detour map

Wait. You’ve never ridden Metro before? No worries and no shame in that.

It’s pretty simple. The basics:

•Regular fares are $1.75. The easiest way to pay is to purchase a TAP fare card for $1 at TAP vending machines, which are located in all Metro Rail and Orange Line stations. We recommend loading the card with “stored value” — our fancy way of saying cash from which fares are deducted. If you pay with a TAP card, you get two hours of free transfers. Just TAP your card on the fare validator every time you board a bus or train.

•You can also pay cash to ride Metro buses. A regular one-way fare is $1.75, but you don’t get the two hours of free transfers. Exact change only please.

•If you’re riding a lot in any given day, a day pass costs $7 and is good for unlimited number of rides. You can load a day pass on a TAP card at any TAP vending machine or by asking the Metro bus operator when boarding a bus.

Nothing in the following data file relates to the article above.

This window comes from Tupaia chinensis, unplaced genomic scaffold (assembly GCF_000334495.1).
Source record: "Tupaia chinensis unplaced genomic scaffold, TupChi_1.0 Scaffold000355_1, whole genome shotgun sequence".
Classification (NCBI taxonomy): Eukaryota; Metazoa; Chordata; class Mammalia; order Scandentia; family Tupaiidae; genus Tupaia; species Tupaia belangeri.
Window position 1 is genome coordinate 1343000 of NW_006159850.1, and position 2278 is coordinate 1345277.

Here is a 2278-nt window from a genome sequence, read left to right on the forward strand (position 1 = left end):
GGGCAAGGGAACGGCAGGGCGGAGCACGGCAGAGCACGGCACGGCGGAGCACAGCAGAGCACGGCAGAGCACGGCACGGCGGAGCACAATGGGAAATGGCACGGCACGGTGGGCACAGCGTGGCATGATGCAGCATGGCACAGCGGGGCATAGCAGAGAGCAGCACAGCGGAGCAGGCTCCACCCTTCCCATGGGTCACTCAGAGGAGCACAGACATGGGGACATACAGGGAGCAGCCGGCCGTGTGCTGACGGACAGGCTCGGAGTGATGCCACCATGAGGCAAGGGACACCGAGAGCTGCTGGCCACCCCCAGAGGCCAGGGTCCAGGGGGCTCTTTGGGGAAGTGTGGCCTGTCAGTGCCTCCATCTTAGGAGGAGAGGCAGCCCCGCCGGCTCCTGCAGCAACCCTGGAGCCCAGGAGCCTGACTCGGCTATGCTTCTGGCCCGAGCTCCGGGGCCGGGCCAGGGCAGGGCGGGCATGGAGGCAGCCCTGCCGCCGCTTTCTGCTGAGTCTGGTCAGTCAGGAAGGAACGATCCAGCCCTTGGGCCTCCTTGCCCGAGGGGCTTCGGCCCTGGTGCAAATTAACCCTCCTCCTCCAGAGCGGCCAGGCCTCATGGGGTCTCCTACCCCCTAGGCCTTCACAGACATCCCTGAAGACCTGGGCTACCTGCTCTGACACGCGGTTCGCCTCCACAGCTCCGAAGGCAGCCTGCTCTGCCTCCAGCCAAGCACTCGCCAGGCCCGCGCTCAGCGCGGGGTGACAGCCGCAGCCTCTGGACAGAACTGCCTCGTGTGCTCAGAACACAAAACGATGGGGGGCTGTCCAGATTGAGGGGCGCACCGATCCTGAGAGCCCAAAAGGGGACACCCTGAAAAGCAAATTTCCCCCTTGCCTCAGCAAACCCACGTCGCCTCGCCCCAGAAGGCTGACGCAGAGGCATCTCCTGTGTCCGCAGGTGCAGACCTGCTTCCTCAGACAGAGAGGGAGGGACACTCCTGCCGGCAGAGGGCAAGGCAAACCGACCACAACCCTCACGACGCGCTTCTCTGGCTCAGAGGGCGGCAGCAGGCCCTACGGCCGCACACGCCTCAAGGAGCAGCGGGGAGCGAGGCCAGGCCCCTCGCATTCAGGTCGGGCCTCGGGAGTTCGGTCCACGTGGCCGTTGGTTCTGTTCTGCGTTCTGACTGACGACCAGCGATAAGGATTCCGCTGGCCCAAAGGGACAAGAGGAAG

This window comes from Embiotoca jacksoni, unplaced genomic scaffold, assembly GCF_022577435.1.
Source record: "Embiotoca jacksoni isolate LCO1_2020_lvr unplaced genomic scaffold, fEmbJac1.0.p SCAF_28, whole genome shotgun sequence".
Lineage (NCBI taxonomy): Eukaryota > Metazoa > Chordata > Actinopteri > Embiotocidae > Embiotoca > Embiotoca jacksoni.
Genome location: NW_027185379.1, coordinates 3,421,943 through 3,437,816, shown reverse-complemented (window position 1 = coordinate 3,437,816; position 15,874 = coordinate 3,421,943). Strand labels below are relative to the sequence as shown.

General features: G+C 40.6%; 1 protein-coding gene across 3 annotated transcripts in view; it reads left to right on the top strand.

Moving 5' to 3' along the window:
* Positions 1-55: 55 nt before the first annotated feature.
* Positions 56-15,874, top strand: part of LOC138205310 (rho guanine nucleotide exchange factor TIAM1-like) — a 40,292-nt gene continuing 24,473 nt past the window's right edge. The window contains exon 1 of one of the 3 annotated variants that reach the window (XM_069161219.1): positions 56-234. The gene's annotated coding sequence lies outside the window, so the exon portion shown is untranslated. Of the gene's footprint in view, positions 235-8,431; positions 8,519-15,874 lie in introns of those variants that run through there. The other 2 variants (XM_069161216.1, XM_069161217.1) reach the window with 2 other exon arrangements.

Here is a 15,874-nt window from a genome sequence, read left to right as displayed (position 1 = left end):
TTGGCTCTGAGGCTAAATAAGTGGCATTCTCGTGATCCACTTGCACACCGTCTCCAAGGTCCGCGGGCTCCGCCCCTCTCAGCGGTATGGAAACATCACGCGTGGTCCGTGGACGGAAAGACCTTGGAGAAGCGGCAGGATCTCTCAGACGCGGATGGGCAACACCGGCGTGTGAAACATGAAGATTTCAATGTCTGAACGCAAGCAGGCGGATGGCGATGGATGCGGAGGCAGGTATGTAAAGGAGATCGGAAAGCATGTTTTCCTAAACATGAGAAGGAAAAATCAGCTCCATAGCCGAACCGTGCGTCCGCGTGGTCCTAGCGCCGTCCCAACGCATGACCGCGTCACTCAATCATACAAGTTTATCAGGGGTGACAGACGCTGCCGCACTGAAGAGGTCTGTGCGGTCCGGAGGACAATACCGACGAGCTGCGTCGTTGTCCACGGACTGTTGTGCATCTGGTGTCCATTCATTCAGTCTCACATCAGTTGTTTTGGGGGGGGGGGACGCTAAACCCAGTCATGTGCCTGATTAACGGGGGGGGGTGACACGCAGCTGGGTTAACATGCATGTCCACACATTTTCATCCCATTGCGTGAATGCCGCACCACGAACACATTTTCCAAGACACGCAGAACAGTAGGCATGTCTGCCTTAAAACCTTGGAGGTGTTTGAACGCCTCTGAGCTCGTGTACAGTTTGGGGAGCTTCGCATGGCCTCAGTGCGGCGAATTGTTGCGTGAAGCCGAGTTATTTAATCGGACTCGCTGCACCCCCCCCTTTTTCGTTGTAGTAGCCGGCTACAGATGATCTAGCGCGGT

•Need help figuring out the screen prompts on the TAP vending machines? Try this page, which includes directions for the machines with the old prompts along with the few machines that have received the new screen prompts.

And, finally, if your head is spinning from all that bus talk, relax. Here’s Jennifer Hudson bringing it at last year’s festival:

11 replies

  1. Last year I watched my 704 skip throngs and throngs of people trying to ride, it was so full!